WSU Clark County Extension

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Caucasian Wingnut

Scientific name: Pterocarya fraxinifolia

Type:Deciduous tree
Plant Requirements
Zone:5 to 9
Sun:Full sun
Plant Characteristics
Height:50 ft
Width:50 ft
Bloom:Showy flowers
Bloom Time:May to June
Bloom Color:Green
Additional Characteristics



Wildlife value

Description A relatively rare tree in the Pacific Northwest, the Caucasian Wingnut is recognized by its three-quarter inch diameter seeds, clustered onto long pendulous strings which hang from the branches.

This is a deciduous tree which grows to 50’ in both height and width. It is considered a fast growing species capable of more than 3’ of new growth each year. It forms a canopy which is rounded and broad-spreading. Leaves are 18” and arranged as an alternate, pinnately compound structure bearing 7-27 ovate leaflets. Each leaflet is 2”-5” long and has sharp toothed edges. The foliage is dark glossy green in summer, before turning yellow in the fall.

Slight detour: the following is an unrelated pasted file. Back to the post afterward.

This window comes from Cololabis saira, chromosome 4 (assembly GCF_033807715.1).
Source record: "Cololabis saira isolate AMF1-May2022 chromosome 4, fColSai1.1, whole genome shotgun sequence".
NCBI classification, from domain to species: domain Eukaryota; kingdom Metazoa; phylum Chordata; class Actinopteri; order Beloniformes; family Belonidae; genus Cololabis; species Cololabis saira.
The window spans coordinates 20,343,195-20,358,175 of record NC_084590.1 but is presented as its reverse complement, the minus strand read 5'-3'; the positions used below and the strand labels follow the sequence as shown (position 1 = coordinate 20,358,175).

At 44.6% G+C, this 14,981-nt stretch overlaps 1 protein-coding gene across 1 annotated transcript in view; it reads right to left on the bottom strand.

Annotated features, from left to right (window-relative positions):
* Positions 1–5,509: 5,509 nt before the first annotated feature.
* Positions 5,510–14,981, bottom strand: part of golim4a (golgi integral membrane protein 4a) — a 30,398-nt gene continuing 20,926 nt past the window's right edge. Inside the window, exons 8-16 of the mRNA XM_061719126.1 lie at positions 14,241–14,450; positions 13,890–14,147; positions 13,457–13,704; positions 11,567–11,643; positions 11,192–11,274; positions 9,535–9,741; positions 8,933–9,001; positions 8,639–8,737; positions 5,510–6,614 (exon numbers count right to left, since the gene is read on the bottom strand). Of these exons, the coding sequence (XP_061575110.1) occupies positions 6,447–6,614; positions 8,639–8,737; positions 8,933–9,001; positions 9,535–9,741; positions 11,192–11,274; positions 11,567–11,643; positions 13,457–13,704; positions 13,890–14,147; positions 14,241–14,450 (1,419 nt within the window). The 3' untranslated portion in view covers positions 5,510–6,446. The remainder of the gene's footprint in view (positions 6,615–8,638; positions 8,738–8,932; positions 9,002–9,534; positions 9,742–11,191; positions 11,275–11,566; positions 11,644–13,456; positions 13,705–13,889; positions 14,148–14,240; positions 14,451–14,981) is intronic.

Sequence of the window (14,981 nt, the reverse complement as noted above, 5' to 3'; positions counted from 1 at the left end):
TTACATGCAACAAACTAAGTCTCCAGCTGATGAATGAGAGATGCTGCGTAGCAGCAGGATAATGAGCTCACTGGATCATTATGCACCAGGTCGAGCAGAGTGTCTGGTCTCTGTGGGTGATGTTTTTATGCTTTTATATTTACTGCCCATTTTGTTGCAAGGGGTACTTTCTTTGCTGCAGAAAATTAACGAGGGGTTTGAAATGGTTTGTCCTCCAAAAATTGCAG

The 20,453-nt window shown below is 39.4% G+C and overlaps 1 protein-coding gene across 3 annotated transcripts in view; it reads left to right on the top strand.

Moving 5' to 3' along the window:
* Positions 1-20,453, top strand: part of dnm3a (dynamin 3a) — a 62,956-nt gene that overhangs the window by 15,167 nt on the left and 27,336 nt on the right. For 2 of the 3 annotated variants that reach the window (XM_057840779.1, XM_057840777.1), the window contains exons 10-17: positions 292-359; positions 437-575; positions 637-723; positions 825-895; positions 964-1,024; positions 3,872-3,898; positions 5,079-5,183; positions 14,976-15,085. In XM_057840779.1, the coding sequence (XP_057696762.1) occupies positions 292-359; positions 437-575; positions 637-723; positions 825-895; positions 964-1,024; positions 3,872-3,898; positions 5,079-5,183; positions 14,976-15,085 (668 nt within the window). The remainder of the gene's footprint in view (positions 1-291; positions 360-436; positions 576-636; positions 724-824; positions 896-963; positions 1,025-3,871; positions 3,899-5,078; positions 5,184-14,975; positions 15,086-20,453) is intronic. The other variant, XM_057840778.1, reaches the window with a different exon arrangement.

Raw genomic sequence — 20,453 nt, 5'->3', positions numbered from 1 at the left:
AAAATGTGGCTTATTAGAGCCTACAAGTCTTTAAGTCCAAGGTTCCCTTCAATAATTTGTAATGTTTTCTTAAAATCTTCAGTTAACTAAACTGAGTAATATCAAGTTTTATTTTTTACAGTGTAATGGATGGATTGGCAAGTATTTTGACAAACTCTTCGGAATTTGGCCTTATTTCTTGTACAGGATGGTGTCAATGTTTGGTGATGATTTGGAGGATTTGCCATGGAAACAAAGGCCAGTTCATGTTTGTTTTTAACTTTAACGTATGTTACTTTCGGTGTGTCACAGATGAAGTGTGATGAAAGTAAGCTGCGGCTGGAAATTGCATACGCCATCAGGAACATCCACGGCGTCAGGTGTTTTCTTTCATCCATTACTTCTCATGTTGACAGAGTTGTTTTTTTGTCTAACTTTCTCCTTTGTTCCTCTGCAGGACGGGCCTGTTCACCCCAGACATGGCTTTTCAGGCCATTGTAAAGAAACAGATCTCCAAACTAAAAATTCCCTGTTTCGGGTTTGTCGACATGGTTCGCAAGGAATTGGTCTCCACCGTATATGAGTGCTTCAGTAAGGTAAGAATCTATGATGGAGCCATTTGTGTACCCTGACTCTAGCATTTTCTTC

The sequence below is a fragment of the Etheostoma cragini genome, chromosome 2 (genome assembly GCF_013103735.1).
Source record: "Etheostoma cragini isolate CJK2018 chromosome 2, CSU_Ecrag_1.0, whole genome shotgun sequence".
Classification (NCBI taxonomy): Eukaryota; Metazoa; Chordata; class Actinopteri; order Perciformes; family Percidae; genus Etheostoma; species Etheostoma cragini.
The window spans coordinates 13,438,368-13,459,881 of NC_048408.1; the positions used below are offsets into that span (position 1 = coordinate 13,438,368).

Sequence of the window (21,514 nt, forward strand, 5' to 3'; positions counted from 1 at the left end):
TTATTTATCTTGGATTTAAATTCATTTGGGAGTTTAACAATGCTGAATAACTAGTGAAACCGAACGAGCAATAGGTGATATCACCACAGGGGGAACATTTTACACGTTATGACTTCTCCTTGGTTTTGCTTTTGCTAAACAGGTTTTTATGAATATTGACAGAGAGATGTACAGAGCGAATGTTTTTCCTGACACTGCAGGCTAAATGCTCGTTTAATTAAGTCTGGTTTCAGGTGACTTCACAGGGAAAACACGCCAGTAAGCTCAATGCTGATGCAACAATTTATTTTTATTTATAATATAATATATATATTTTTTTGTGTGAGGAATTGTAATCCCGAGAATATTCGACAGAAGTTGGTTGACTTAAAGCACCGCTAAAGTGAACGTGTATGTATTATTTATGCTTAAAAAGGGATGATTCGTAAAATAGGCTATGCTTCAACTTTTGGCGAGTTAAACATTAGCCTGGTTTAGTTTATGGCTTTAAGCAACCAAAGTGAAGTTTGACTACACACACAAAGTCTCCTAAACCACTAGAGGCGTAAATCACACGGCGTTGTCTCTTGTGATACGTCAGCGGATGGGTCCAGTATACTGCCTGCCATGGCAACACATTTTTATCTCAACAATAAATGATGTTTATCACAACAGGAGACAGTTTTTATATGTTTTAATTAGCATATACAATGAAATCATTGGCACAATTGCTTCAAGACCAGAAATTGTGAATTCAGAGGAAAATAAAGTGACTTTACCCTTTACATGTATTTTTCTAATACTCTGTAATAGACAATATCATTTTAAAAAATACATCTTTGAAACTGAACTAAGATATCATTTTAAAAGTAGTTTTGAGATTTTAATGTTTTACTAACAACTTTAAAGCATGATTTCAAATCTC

Flowering begins in May and extends into June. As the bloom fades, small green winged nutlets develop. The pendulous strings bearing the nutlets can reach 20”in length. The nutlets mature to a brown color during the summer and then persist somewhat into the winter.

This species is easily grown in average, medium well-drained soils in full sun. Though it does best on moist ground, it is considered drought tolerant. It can do well even when the ground is hard and compacted.

No serious insect or disease problems. The extensive root suckers can be problem in a lawn.
For assistance, contact Dr. Charles Brun (, (360) 397-6060 5701
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